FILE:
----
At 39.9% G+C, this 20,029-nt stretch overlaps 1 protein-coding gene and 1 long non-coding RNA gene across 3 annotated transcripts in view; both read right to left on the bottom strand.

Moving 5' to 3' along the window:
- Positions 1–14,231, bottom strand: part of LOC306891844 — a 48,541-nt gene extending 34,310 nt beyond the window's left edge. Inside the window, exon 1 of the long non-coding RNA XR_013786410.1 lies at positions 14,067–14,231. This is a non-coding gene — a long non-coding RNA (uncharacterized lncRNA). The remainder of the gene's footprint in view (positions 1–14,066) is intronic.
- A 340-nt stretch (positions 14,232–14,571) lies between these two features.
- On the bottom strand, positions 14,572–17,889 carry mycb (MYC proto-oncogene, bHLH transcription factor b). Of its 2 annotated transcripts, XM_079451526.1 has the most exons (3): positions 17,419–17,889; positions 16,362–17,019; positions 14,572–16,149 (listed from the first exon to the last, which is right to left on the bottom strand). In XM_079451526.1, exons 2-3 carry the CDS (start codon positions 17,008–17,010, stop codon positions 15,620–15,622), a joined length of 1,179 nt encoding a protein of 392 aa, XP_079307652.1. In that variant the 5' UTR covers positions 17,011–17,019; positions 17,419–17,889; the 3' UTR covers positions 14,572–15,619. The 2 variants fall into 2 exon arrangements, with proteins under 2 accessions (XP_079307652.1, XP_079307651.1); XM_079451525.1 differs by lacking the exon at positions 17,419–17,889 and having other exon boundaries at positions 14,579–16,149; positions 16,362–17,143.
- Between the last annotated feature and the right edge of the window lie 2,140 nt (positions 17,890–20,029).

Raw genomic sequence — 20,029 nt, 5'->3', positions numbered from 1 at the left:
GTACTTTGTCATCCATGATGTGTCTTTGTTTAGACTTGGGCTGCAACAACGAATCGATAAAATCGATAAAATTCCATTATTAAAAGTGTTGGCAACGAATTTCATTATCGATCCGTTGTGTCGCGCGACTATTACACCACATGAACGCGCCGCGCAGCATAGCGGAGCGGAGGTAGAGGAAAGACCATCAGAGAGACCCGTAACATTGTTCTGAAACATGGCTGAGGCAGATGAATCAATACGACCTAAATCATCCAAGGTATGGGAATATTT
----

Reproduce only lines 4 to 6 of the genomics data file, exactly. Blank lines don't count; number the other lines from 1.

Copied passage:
- A 340-nt stretch (positions 14,232–14,571) lies between these two features.
- On the bottom strand, positions 14,572–17,889 carry mycb (MYC proto-oncogene, bHLH transcription factor b). Of its 2 annotated transcripts, XM_079451526.1 has the most exons (3): positions 17,419–17,889; positions 16,362–17,019; positions 14,572–16,149 (listed from the first exon to the last, which is right to left on the bottom strand). In XM_079451526.1, exons 2-3 carry the CDS (start codon positions 17,008–17,010, stop codon positions 15,620–15,622), a joined length of 1,179 nt encoding a protein of 392 aa, XP_079307652.1. In that variant the 5' UTR covers positions 17,011–17,019; positions 17,419–17,889; the 3' UTR covers positions 14,572–15,619. The 2 variants fall into 2 exon arrangements, with proteins under 2 accessions (XP_079307652.1, XP_079307651.1); XM_079451525.1 differs by lacking the exon at positions 17,419–17,889 and having other exon boundaries at positions 14,579–16,149; positions 16,362–17,143.
- Between the last annotated feature and the right edge of the window lie 2,140 nt (positions 17,890–20,029).